I know one of my writing friends, Sheila, has this incredible ability to see it all in her head like a movie. So for her, those setting details come easy. For me, it’s going to have to be enough to know I need to add them on the 2nd draft.

However, for locations, why settle on a meeting on a street when you can set it in the rijksmuseum?  Why have a fight in a bar when you could have it in the flower market? Why have a chase through the alleys, when I have a city full of canals?

One of the masters of setting IMHO

One of the masters of setting IMHO

Dorothy Dunnett was a master of this. She’d set a story in a great location, like Florence, then have that place become a character with a variety of clever details and sensory elements, BUT then she’d make use of the special aspects of the city, having a chase across the red tiled roofs. Not a chase on the streets, on the roofs.

Anyway, I think I’ll have to save the details for the 2nd draft, but the larger locations, boy those can change immediately. It’s not too taxing on my brain to ask myself, self, can I set this in a better location? Can I bring out a unique aspect of that location? Can I make that location active in some way.

Damn, I sound like Don Maass. But that’s not a bad thing. And it’s even kind of fun. Hmmmm… Amsterdam, 1940… I can’t use the Anne Frank house, she’s hasn’t been murdered by the Nazis, yet, so, yeah, what else can I use????

*****

Best show last week – Game of Thrones, best show ever? For all time? Yup.

Book that I’m reading at the moment –  Reading Sean Sommerville’s latest book. The Unforgiven. Man that guy can write.

Pages written on new book  4 weeks now and I have hit my goal of 10 pages a week. I’m finding more time and, more importantly, finding my groove, again. Can I increase this for next week?

Social media update – Derpy sus, people. Derpy sus.

Best thing last week  epic trip to Science World. Oh, I’m sure I’m going to blog about that!

timeWorst thing  I’d like to buy more time, please, Alex. Honestly, there just doesn’t seem to be enough time in the day to get everything done. Luckily, I’m pretty sure I’m the only one that happens to.

 

 

Research thoughts

Joe’s Post #128

Research Insights … OMG, not ‘research’, again, right?

sharpeWell, I decided to take a look at some books that I loved. You know, historical books. I didn’t read through them, again, but just took a look at the first pages and a few chapters. And it gave me a few insights I’d like to share. The books I looked at were Outlander, by Diana Gabaldon, the Sharpe series by Bernard Cornwall, the Brother Cadfael series by Edith Parteger (Ellis Petters), and Dorothy Dunnett’s books (Lymond, Niccolo series).

So, are you ready?

  1. Jamie Fraser from Outlander

    I read them all for the characters. Yup, that’s right, the characters. So if you’re going to get anything right, get the characters right, right?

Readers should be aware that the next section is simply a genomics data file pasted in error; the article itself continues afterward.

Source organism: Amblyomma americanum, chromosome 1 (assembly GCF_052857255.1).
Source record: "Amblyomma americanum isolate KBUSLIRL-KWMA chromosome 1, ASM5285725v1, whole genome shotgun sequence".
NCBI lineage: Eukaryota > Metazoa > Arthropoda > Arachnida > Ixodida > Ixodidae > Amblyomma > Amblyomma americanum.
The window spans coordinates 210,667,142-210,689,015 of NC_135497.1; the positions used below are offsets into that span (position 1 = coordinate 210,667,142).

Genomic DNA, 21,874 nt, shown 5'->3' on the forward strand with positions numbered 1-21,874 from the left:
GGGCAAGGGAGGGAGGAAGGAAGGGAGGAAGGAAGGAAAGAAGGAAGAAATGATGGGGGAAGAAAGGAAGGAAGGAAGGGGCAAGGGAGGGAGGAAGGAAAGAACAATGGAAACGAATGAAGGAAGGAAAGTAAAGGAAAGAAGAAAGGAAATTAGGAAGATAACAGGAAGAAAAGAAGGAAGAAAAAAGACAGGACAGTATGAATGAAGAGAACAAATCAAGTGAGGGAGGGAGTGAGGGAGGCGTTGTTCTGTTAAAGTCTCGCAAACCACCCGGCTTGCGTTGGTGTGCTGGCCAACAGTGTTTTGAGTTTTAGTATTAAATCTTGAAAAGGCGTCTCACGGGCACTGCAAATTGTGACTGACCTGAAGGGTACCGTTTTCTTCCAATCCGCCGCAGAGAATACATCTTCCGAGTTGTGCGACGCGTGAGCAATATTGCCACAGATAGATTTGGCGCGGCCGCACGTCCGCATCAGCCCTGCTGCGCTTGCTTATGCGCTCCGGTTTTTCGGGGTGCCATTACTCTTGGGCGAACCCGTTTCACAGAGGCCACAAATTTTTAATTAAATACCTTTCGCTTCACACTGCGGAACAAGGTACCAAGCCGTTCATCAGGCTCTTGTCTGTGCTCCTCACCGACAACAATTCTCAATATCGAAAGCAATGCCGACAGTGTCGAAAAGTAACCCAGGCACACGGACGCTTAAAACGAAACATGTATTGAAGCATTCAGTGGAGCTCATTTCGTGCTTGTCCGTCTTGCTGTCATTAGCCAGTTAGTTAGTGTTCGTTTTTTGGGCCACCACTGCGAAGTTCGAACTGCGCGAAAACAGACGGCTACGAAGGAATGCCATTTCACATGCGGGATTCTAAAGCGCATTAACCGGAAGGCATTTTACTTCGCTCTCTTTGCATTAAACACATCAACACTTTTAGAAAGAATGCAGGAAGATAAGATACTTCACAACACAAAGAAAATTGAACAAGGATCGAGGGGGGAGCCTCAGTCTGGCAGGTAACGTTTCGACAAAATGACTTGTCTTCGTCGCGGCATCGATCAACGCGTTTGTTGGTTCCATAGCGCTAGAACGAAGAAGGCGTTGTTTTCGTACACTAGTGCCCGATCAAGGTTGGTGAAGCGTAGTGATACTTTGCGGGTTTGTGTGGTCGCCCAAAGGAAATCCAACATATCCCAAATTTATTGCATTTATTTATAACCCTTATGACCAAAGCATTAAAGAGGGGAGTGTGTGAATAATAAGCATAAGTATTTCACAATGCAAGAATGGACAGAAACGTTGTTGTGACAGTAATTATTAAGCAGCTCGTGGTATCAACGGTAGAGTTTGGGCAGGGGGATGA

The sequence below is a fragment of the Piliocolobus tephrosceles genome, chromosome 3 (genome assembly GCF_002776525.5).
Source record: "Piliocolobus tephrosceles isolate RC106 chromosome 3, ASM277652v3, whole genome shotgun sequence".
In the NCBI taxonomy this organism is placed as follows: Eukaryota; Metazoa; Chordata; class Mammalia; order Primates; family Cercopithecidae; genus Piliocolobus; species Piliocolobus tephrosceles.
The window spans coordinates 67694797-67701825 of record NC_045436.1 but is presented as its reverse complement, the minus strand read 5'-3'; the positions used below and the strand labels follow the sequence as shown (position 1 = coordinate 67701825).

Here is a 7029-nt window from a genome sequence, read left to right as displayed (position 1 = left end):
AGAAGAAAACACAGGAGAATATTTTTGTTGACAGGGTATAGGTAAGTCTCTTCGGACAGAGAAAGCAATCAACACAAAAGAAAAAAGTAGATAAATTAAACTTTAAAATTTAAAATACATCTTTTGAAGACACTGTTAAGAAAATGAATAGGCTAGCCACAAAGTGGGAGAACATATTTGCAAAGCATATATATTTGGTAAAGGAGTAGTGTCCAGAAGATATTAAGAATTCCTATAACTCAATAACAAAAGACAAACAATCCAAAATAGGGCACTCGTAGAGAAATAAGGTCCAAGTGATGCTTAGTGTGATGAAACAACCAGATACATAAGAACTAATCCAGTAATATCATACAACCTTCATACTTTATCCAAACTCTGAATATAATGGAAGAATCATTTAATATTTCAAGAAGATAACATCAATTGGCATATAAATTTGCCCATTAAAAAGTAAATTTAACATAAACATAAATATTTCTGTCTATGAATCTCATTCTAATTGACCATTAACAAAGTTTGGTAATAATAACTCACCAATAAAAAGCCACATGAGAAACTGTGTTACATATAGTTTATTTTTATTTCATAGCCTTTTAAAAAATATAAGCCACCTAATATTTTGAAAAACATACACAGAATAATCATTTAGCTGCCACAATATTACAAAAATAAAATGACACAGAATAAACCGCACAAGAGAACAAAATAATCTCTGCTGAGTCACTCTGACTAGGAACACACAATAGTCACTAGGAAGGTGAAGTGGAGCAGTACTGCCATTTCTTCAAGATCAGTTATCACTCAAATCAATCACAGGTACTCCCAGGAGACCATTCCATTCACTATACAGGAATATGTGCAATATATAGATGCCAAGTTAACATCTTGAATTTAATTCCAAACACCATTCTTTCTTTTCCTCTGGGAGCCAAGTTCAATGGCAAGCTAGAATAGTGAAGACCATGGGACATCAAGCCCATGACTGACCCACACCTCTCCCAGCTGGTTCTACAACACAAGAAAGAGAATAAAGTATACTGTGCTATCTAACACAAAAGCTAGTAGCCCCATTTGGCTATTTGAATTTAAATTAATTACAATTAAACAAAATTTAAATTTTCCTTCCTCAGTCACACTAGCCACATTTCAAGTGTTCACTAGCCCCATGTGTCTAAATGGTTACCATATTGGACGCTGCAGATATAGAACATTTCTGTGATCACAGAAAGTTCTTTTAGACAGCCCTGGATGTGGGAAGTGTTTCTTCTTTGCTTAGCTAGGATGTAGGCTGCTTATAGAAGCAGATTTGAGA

2. Setting is a character. I know I just said that I read them for the characters, and now I say setting is a character, but with these writers, it’s not just a place to set a scene, it’s an active part of the story (like a chase across the red-tiles roofs of Venice.)
  3. None of them bog us down with details. A few writers that I’ve read (and honestly couldn’t finish) had vast swaths of information about the period they researched, like they wanted to show us how much research they’d done.
  4. The characters live and breathe in their world. By this I mean the world for them is not a collection of facts, but a real place, with real smells, and sounds, and all of that seen THROUGH the character’s eyes.
  5. spoonDetails are (mostly) added sparingly. Like a sprinkling of salt. “Picked up the wooden spoon”, vs “picked up the wooden spoon carved from a spruce branch that was cut in the summer which was, in fact, the best time to cut such things”.
  6. windowsWhen they spend time on details, it’s because it matters to the character. Like the first time they see something or when it’s a wow moment for them. I mean, hey, the first time I saw Chartres Cathedral in all its glory, I was gobsmacked (yes, that’s a word). That we, as human beings, took hundreds of years to create perfection in stone and glass and wood, that every detail, every window, every carving had a purpose, made me stare in wonder at what we could do when we put our minds to it.
  7. food hollandFood, dammit, food. That Don Maass guy know his stuff when he talked about food being a vital part of taking someone back in time. Why? Because we are all linked to food. But all these masters of writing do way more than just sit someone down with a nice cup of tea, they add tension, smarty-pants dialogue, mood, and even suspense in that scene as well.
  8. Story is key. Outlander, for example, is a time-traveling story, perhaps more science fiction than historical fiction, but the tale she tells of Claire and Jamie is one that’s hard to put down. I honestly can’t remember if she got the kilts right, but damn, she nailed the romance.

So, that’s all for today. Just a few insights into research while I work away on my novel. Now I’m going to bug my Netherlands experts on what they would have eaten.

So what makes a good historical novel for you? Come on, I really want to know!

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Best show last week – Being sick for most of the week, I watched a bit more TV than normal. The Killing is perhaps the most depressing show I’ve seen in a long while. It’s unrelentingly grey. Brilliant, but grey.

Book that I’m reading at the moment – Alan Furst’s, Mission to Paris. Nope, still not sold on this. It’s going to be a slog to finish. Not that there isn’t interesting stuff happening, but it’s happening to other people. His protagonist is not the hero of the story, or even the narrator.

Pages written on new book  40 (Could be more, I did a lot of rewriting this week.)

Social Media update – Trying to do a bit more on this blog. Have you seen the changes?

Health  Still sick. Dammit.

Best thing last week  Down 10 lbs now. Awesome. Forget that it was due to sickness.

Worst thing  The flu. Yup, still the worst thing. Yuck.

The BEST book he's written so far IMHO.

Lastly, again, my favourite author, Sean Slater, had his newest book released in Canada. I honestly believe it’s his best book he’s written, and he got virtually no support from the publisher, so if you see it anywhere, buy it. Or hit the Amazon link below.

Slater